British Business Facing ‘Hammer Blow’ from Boris’s Lockdown, Warns Former Tory Leader

TOPSHOT - A woman wearing a protective face shield passes a billboard showing Britain's Prime Minister Boris Johnson in Manchester, north-west England on November 6, 2020, as the second lockdown comes into force in England. - A united effort to tackle spiking coronavirus infection rates has been called for as …
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British businesses are facing a “hammer blow” from the government’s decision to extend lockdown restrictions, warned the former leader of the Conservative Party, Iain Duncan Smith.

On Monday, Health Secretary Matt Hancock warned that the UK would not return to normality until at least Easter, as Prime Minister Boris Johnson announced further regional lockdown restrictions that will be imposed following the end of the second national lockdown on December 2nd.

Writing in the Daily Mail, Conservative MP and former Tory leader, Iain Duncan Smith, said that, in light of the economic damage that has already been inflicted by the lockdowns, he fears that more restrictions “will force vast numbers of firms out of business and cast countless people out of work”.

“The hospitality sector is collapsing, and more and more people will fall into unemployment as business can no longer be sustained,” Smith wrote.

The former Tory leader said that the government must provide the public with a “proper cost-benefit analysis” of the impacts lockdown measures will inflict upon the British economy “before it is too late”.

“Given that the economy is in free fall, borrowing is rising like a rocket and tens of thousands of people face major delays for non-Covid health treatment, I wonder if those advising the Government have any concept of the devastating consequences of such a proposal,” he said.

Mr Smith also revealed that MPs were briefed last week by the government’s medical and scientific advisors, who informed the parliamentarians that the effects of the second national lockdown would not be felt until Sunday.

Therefore he concluded that in light of the slowing tide of cases and deaths in the country, it was “perverse” for the government to put the country through the national lockdown.

Following the announcement that the vaccine developed by Oxford may be up to 90 per cent effective, Health Secretary Matt Hancock said the government is planning on rolling out 100 million doses starting in the new year.

“We are looking with high confidence now that after Easter, things can really start to get back to normal,” he said.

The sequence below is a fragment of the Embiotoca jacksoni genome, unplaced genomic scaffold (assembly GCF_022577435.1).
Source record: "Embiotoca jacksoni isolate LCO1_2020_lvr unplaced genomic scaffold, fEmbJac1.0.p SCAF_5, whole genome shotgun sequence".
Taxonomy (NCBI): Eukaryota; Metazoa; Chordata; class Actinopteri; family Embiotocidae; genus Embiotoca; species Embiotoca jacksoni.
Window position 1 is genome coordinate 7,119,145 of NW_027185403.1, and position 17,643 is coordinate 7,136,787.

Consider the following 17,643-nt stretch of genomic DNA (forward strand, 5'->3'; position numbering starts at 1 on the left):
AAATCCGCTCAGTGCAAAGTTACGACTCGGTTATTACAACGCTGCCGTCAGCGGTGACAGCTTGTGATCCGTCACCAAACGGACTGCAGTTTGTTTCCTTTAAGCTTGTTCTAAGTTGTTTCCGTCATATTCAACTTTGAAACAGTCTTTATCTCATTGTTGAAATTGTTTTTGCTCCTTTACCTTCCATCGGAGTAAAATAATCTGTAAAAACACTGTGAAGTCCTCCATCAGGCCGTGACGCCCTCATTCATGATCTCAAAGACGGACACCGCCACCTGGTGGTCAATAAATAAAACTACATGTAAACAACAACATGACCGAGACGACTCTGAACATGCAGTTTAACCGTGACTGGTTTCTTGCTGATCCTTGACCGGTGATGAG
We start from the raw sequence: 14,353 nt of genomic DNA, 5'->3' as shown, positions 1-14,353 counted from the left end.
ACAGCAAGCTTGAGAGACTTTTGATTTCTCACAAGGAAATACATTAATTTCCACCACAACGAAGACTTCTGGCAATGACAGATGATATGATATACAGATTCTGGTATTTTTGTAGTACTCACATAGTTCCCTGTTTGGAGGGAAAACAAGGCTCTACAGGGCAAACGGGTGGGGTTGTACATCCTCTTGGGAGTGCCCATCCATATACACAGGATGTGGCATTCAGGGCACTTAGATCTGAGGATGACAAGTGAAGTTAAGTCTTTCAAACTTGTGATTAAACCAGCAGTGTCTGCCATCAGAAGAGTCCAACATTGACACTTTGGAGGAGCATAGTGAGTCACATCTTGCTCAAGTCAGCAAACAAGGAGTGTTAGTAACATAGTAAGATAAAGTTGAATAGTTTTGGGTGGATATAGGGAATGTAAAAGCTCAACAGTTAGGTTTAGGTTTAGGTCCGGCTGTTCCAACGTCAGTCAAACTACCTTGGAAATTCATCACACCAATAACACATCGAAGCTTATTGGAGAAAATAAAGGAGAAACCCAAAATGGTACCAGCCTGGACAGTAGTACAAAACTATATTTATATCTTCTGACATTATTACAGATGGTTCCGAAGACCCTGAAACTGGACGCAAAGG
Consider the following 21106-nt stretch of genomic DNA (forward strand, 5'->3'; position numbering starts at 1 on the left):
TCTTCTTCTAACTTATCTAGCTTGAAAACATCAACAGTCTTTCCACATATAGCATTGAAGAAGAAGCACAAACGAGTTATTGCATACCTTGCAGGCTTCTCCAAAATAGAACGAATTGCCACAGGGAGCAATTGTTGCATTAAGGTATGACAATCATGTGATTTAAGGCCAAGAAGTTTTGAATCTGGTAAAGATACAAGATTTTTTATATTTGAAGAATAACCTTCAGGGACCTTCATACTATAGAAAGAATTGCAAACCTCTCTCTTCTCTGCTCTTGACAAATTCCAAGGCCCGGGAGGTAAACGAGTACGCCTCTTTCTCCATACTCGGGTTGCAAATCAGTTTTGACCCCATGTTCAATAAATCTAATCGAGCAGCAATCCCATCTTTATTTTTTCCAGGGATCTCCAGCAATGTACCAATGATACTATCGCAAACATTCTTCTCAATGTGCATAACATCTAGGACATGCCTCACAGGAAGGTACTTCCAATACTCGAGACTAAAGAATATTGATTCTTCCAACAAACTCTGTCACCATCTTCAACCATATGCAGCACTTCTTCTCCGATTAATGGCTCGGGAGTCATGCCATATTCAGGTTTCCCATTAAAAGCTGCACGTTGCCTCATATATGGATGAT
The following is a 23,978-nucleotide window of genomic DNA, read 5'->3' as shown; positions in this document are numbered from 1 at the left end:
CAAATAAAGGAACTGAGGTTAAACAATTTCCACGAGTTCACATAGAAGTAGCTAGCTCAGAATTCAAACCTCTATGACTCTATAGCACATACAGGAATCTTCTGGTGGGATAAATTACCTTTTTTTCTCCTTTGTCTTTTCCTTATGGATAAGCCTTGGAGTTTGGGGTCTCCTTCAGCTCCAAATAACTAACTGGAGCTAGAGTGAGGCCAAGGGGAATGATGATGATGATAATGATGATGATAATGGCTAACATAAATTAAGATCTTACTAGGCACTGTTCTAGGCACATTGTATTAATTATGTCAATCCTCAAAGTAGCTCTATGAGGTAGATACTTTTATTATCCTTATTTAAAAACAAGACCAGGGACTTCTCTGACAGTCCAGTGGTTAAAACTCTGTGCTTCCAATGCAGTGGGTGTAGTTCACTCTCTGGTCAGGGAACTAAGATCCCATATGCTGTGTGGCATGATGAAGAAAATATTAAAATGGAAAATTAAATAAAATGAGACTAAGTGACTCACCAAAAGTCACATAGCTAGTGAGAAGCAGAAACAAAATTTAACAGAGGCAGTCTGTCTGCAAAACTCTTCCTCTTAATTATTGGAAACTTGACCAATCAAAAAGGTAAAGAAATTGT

The British government has refused to rule out whether they will make the coronavirus vaccinations mandatory.

While the UK saw a record growth rate of 15.5 per cent between July and September as lockdown restrictions were eased, the latest figures from the Office for National Statistics released earlier this month show that on the whole, the GDP of the UK is still down 9.7 per cent from where it was at the end of last year.

On Monday, a “flash” reading of the IHS Markit/CIPS UK Composite Purchasing Managers’ Index (PMI), which tracks growth in the private sector in Britain, indicated that the UK may be heading towards a double-dip recession following the latest lockdown.

The index fell to a five-month low to 47.4 in November, down from 52.1 in October. Any reading of the index below 50 suggests that the economy is shrinking.

The chief business economist at IHS Markit, Chris Williamson, said: “A double-dip is indicated by the November survey data, with lockdown measures once again causing business activity to collapse across large swathes of the economy.

“As expected, hospitality businesses have been the hardest hit, with hotels, bars, restaurants and other consumer-facing service providers reporting the steepest downturns,” Williamson added.

In an interview with Breitbart London in October, a British businesswoman said that she “100 per cent” blamed the government for her business collapsing, saying that the lockdown “killed” her business and made her lose “everything I have”.

“It’s killing the economy, it’s killing people, stopping people being able to visit people in hospitals, in care homes, it’s damaging every aspect of life,” she lamented.

Follow Kurt Zindulka on Twitter here: @KurtZindulka

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